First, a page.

British Abortion Figures Show Increase of Two Percent in 2004

National   |   Steven Ertelt   |   Jul 27, 2005   |   9:00AM   |   WASHINGTON, DC

British Abortion Figures Show Increase of Two Percent in 2004 Email this article
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by Steven Ertelt Editor
July 27, 2005

London, England ( — New British abortion figures show that there were 2.1 percent more abortions performed in England and Wales in 2004 than in 2003. The number of abortions in the European nation has been on the rise each of the last three years.

Department of Health figures show there were 185,400 abortions in 2004, higher than the 181,600 in 2003 and 5.6 percent higher than the 176,000 in 2002.

The abortion rate in 2004 was highest for women in the 18-19 and 20-24 age groups and increased 6 percent for girls under the age of 14. Girls under 16 and under 18 saw their abortion rates decrease.

For all women between ages 15 to 44, the abortion rate in 2004 was 16.9 percent. That’s the highest figure ever record in the U.K. since abortion was legalized in 1969.

The new British abortion figures show most of the abortions occurring within the first 13 weeks of pregnancy, 88 percent, and 60 percent occurring during the first 10 weeks — higher than the 58 percent in 2003.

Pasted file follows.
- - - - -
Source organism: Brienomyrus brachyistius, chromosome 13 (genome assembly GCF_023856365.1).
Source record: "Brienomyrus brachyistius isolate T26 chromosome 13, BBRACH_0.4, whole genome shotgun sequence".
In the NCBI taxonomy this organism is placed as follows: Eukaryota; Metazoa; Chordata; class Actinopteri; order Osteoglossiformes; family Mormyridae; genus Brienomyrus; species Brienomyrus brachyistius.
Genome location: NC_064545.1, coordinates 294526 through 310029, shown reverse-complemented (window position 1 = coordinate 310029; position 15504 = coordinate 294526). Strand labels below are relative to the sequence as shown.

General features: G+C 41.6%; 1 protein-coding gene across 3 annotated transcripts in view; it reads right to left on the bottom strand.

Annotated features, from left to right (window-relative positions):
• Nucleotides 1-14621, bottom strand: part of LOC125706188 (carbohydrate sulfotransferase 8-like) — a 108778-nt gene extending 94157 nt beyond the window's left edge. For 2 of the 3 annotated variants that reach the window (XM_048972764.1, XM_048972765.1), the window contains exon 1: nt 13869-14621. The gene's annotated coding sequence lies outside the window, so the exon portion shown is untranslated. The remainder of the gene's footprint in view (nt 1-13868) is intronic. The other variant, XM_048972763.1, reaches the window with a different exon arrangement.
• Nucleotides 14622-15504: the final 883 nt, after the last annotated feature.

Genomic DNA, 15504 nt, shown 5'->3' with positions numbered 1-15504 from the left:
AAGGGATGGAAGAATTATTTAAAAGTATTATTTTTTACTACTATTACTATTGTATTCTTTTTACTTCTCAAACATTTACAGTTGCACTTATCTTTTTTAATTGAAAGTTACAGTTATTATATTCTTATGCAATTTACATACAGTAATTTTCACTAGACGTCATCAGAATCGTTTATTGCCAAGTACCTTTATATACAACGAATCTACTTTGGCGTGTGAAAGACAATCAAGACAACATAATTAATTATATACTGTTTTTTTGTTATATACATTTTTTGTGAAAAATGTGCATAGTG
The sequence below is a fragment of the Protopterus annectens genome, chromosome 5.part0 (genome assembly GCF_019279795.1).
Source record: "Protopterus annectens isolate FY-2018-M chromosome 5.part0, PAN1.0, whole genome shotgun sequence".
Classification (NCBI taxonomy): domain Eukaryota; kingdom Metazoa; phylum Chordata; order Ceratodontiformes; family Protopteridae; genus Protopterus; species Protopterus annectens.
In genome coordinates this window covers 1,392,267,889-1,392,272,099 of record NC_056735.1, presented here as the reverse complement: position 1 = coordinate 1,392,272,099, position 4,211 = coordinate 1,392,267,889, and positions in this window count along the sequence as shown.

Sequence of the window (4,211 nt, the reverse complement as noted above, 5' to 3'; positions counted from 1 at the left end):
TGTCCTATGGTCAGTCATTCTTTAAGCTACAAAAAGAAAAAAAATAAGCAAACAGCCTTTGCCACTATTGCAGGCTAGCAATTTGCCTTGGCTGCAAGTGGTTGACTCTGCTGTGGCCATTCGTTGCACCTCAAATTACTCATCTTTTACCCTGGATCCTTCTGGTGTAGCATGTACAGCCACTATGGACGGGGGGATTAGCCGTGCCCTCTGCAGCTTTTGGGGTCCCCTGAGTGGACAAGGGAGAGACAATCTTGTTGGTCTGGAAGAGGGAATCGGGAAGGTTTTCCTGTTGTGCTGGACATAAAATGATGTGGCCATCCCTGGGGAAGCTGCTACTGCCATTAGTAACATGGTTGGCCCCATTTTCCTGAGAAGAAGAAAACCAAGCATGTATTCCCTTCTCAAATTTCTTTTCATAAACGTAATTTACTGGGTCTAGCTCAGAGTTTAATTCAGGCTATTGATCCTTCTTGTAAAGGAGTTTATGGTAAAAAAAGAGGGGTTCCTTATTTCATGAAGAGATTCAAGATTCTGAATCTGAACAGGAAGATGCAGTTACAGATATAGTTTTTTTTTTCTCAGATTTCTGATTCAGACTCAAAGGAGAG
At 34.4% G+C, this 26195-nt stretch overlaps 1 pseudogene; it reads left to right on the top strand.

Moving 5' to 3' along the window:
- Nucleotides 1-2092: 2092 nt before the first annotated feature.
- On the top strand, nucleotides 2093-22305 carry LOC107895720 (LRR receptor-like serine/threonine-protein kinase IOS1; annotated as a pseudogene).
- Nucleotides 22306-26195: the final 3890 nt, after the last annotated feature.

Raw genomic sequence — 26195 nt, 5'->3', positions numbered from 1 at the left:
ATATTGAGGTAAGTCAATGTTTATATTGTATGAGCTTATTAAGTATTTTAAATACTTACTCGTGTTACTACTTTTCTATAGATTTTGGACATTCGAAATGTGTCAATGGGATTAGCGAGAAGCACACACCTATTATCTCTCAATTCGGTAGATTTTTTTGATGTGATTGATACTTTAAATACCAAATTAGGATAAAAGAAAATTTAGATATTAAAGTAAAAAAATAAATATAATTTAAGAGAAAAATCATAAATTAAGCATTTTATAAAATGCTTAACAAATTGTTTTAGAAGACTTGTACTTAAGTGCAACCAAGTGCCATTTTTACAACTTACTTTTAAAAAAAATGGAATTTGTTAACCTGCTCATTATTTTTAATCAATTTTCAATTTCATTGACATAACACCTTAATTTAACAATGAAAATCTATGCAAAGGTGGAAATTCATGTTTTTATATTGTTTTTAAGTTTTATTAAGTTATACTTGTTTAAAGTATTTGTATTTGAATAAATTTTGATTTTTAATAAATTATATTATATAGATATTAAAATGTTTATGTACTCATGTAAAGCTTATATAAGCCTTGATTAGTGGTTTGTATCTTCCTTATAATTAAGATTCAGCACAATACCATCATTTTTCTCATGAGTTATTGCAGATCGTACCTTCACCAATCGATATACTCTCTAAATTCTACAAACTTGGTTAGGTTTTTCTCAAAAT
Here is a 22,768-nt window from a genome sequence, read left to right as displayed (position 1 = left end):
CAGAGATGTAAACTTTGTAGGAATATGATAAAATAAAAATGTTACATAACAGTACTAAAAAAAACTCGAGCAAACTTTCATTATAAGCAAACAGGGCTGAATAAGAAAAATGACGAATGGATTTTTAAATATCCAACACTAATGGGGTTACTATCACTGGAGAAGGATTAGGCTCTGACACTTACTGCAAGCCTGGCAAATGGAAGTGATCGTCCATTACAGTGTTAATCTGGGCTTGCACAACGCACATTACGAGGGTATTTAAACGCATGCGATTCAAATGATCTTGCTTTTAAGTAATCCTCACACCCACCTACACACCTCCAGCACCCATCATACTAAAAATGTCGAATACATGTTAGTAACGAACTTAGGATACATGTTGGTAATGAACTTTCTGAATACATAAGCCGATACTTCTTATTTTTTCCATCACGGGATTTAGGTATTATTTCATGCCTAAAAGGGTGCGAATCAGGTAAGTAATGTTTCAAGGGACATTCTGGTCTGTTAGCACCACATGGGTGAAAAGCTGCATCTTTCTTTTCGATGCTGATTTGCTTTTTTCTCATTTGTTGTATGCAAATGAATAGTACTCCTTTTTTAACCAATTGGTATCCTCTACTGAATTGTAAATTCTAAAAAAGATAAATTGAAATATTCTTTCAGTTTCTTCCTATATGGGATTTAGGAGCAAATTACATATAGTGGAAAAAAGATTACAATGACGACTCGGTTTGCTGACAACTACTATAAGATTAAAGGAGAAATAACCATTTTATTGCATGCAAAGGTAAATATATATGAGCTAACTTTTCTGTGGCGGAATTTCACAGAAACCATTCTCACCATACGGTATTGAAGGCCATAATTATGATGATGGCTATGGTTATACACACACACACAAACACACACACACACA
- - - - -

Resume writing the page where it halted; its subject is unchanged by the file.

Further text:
Only 1 percent of all abortions, about 1,900, were done because the unborn child had physical or mental disabilities. Two percent of abortions were performed after the unborn child had reached 20 weeks old.

According to the British health department, the government paid for all or part of 82 percent of the abortions performed there and 51% of the abortions were performed by independent abortion businesses.

Pro-life groups were chagrined by the new figures.

"Whilst we are pleased that the under-18 abortion rate has dropped slightly we are astonished that the overall abortion figures have increased yet again," Patrick Leahy, director of Student LifeNet, a youth pro-life group, told the BBC.

"It is clear now that the UK effectively has abortion-on-demand. The government must take immediate steps to reduce this horrific number of abortions," Leahy said.

Anthony Ozimic of the Society for the Protection of the Unborn Child added that he was concerned about the number of women having early abortions — perhaps indicating they are rushed or pressured into the decision.

The number of abortions increased despite the government’s spending £40 million to promote contraception.

Women living in Wales had 7,724 abortions, an increase of 1 percent over 2003. The abortion rate was lower in Wales than in England.